An example is shown below. 3. Another signal processing application is generating band-limited, random, moving visual noise to use as a background for visual stimuli. An example animation shows an image bandlimited in time to about 5 frames and bandlimited in space to about 2-10 cycles. The program generates random complex numbers as a basis for moving Fourier synthesised patterns.
```figure(1)
clf;
set(gcf,'doublebuffer','on')
clear all;

%grid size
n = 128;

%Generate a random frequency domain grid
s = sum(100*clock);
rand('seed',s);
freq = (rand(n,n)-.5) + i* (rand(n,n)-.5);
%Set the DC level to zero
newfreq(n/2,n/2) = 0;

%low pass parameter--bigger means faster pattern
alpha = .1;
%lowest spatial frequency -- units are cycles/frame width
lowcut = 2;
%highest spatial frequency
hicut = 10;

% make a matrix with entries proportional to the freq
%for use in filtering in freq domain
[x,y] = meshgrid(1:n,1:n);
dist = sqrt( (x-n/2).^2 + (y-n/2).^2 ) ;

for j=1:120
%get the next random input
newfreq = (rand(n,n)-.5) + i* (rand(n,n)-.5);
% Set the DC level to zero
newfreq(n/2,n/2) = 0;
%lowpass filter combines old and new state
freq = freq *(1-alpha) + newfreq*alpha;

%band-pass filter the spatial frequency
filtered = freq .* ( (dist>=lowcut) & (dist<=hicut) );

%make the intensity distribution
surface = abs( (ifft2(fftshift(filtered))) ) ;
%and scale it to 0-1 range
surface = (surface - min(min(surface)))/(max(max(surface)) - min(min(surface)));

%Convert to a rgb (truecolor) image
dis = cat(3,surface, surface, surface);
%display the grayscale image
imshow(dis);
truesize(gcf);
colormap(gray);
mov(j) = getframe;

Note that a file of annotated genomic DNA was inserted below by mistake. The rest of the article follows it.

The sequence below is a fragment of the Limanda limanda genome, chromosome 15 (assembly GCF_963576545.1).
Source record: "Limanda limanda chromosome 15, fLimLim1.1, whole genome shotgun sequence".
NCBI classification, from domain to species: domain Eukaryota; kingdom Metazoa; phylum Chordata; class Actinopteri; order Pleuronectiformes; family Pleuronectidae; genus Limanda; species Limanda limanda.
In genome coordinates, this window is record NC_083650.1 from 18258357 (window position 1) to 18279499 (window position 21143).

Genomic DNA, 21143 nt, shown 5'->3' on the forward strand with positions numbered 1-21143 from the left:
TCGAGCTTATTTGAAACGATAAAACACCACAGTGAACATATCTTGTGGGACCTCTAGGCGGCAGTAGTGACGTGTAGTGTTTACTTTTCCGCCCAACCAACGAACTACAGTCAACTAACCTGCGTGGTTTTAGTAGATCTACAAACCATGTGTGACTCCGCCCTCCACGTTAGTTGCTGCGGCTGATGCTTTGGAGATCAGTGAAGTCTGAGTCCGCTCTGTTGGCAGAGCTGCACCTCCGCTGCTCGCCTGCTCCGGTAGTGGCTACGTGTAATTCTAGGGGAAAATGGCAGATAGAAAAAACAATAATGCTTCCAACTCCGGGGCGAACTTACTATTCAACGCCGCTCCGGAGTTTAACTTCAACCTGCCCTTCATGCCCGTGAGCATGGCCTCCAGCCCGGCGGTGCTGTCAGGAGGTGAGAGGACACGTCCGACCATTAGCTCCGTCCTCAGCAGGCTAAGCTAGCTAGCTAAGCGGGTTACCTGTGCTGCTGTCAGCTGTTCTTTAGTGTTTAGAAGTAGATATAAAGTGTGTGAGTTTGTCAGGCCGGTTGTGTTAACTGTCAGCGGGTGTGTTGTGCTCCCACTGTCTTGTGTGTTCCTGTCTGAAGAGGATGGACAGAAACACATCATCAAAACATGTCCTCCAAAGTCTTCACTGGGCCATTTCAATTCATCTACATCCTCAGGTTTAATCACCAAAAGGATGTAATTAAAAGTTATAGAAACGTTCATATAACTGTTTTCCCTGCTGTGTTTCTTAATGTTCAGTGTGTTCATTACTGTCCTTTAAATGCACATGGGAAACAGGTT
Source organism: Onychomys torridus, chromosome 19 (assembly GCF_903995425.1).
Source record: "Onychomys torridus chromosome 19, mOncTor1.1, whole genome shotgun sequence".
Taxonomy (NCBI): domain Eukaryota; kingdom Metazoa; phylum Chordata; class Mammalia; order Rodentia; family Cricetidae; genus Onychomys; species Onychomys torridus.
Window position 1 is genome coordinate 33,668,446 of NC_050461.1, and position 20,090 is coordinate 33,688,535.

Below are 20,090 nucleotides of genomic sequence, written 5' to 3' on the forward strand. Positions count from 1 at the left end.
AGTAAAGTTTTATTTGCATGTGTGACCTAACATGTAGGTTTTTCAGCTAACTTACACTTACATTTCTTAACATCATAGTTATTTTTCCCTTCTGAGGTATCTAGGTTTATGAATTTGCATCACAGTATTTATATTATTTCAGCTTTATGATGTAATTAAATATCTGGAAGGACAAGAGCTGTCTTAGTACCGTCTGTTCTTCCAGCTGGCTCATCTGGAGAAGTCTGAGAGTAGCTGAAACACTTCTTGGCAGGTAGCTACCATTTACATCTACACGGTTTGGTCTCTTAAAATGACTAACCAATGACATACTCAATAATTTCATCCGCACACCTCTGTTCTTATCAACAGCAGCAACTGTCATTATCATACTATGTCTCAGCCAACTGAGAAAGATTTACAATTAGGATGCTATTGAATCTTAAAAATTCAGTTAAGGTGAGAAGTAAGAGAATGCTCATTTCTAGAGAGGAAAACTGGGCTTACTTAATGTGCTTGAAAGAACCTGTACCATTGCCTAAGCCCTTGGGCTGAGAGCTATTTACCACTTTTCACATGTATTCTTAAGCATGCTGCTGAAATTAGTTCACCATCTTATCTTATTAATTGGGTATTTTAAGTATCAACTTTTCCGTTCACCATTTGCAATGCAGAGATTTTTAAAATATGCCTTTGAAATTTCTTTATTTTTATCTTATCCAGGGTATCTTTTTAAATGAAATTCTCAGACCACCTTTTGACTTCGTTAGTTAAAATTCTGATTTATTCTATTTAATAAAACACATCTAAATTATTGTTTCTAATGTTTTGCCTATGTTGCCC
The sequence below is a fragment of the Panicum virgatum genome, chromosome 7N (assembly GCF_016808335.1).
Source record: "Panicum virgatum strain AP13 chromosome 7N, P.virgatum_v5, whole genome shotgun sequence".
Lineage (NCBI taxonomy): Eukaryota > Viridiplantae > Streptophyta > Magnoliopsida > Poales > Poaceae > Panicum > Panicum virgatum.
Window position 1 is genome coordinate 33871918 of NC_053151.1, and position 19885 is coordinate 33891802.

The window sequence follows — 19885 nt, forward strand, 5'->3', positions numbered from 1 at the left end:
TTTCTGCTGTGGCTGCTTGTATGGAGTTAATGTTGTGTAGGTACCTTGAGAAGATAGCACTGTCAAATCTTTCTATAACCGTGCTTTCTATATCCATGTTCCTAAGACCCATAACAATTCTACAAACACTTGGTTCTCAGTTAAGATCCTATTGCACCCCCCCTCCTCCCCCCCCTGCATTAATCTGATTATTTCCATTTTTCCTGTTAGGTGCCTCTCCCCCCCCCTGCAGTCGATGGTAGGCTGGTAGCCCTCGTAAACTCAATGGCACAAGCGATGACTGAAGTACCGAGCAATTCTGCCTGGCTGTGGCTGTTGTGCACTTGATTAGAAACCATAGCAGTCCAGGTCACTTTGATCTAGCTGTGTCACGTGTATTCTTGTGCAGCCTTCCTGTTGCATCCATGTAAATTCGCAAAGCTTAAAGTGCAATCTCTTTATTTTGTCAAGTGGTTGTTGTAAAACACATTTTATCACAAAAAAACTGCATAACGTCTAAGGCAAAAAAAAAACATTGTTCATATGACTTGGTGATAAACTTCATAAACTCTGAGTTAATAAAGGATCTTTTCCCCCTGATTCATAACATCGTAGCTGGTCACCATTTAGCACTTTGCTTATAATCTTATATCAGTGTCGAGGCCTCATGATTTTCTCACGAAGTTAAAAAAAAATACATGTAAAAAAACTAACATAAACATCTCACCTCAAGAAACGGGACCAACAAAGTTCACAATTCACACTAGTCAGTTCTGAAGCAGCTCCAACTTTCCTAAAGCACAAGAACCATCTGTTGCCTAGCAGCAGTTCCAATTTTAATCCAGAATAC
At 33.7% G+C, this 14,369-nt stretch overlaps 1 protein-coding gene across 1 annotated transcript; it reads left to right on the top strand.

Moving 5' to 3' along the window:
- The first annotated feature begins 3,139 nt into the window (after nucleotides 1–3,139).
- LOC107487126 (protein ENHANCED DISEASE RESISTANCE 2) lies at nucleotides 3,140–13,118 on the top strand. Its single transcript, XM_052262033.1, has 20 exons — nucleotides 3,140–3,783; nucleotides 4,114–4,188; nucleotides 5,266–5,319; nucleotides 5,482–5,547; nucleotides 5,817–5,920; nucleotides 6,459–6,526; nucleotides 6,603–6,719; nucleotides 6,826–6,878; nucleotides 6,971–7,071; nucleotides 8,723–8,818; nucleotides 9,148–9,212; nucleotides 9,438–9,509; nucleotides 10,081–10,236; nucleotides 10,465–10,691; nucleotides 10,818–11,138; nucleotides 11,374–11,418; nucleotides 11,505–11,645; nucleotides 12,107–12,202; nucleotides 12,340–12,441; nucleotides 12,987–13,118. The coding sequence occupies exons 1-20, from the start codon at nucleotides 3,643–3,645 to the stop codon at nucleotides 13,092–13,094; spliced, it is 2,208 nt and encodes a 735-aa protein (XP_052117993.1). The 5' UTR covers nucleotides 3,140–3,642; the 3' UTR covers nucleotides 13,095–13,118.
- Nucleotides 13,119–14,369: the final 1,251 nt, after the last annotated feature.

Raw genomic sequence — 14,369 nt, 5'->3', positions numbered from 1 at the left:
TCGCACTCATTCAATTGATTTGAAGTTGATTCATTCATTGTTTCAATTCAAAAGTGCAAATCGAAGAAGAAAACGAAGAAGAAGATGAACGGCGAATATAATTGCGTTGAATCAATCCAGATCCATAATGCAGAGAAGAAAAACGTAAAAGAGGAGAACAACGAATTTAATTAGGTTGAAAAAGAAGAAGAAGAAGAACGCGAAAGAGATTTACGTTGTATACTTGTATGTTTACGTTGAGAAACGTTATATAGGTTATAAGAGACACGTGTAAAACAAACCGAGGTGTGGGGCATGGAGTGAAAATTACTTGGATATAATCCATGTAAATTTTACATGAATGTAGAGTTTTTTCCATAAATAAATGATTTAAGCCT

%drawnow
end

figure(2)
movie(mov,1,30);
```
4. This example uses binary images to compute the overlap of two regions. The regions represent the ranges of two different animal species computed as the convex hull of the positions in which animals are actually seen. The following program computes two animal distrbutions, then steps through the area analysis visually.
```%make two animal distibutions
dist1x=randn(100,1);
dist1y=randn(100,1);
dist2x=randn(100,1)+2;
dist2y=randn(100,1);

%compute the convex hull of each
c1=convhull(dist1x,dist1y);
c2=convhull(dist2x,dist2y);

%plot the two distributions and
%their respective convex hulls
figure(1)
clf
hold on
plot(dist1x,dist1y,'r.');
plot(dist1x(c1),dist1y(c1),'r');

plot(dist2x,dist2y,'b.');
plot(dist2x(c2),dist2y(c2),'b');

%will need the image size below
xdist=get(gca,'xlim');
ydist=get(gca,'ylim');

%=============
%fill the convex hull polygons
%convert them to binary images
%then compute the intersection area
%and compute the area ratios

figure(2)
clf
hold off
axis image
fill(dist1x(c1),dist1y(c1),'r');
set(gca,'xlim',xdist);
set(gca,'ylim',ydist);
pause(1)

img=getframe;
d1bw=~im2bw(img.cdata,.9);
imshow (d1bw);
pause(1)

fill(dist2x(c2),dist2y(c2),'r');
set(gca,'xlim',xdist);
set(gca,'ylim',ydist);
img=getframe;

d2bw=~im2bw(img.cdata,.9);
imshow (d2bw);
pause(1)

%trim the image edges because of
%bogus pixels at the edges
[a b]=size(d1bw)
d1bw=(d1bw(5:a-10,5:b-10));
d2bw=(d2bw(5:a-10,5:b-10));

imshow(d2bw & d1bw)

disp('areas')
bwarea(d2bw & d1bw)
bwarea(d2bw & d1bw)/bwarea(d2bw)
bwarea(d2bw & d1bw)/bwarea(d1bw)
```
An example of two disributions and their computed overlap region is shown below.